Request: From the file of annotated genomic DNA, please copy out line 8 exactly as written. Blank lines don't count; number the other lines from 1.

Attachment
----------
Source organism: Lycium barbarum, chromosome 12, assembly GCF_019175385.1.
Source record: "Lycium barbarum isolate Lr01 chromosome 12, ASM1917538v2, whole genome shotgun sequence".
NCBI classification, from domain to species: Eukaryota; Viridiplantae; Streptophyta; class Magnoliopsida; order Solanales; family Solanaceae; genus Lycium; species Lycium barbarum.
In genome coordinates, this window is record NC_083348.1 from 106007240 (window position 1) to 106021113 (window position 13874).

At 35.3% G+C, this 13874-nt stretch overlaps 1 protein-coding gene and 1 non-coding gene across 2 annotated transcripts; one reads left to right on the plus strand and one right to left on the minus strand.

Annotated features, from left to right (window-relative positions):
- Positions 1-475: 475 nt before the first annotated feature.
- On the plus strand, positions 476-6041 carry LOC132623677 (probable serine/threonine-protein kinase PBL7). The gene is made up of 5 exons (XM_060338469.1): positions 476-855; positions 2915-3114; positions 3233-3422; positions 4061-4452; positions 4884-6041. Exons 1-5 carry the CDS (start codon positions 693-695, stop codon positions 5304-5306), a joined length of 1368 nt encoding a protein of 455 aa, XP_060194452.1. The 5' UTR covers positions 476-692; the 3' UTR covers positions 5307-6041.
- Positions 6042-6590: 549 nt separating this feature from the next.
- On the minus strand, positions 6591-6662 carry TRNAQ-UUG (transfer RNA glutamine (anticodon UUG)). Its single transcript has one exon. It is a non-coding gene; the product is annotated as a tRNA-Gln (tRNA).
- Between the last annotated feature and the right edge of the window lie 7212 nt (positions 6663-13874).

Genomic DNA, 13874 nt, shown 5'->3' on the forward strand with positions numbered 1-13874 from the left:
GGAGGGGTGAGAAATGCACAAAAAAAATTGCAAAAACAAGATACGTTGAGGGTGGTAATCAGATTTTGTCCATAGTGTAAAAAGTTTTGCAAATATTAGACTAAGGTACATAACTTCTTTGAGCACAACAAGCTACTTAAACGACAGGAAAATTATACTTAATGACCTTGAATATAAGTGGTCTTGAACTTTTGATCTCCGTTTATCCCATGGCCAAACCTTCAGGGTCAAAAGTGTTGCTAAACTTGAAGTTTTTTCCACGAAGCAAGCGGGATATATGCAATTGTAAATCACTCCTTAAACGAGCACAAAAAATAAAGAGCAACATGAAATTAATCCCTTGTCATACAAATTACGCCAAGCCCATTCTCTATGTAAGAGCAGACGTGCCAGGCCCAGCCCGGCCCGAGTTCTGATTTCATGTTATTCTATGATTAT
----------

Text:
- On the plus strand, positions 476-6041 carry LOC132623677 (probable serine/threonine-protein kinase PBL7). The gene is made up of 5 exons (XM_060338469.1): positions 476-855; positions 2915-3114; positions 3233-3422; positions 4061-4452; positions 4884-6041. Exons 1-5 carry the CDS (start codon positions 693-695, stop codon positions 5304-5306), a joined length of 1368 nt encoding a protein of 455 aa, XP_060194452.1. The 5' UTR covers positions 476-692; the 3' UTR covers positions 5307-6041.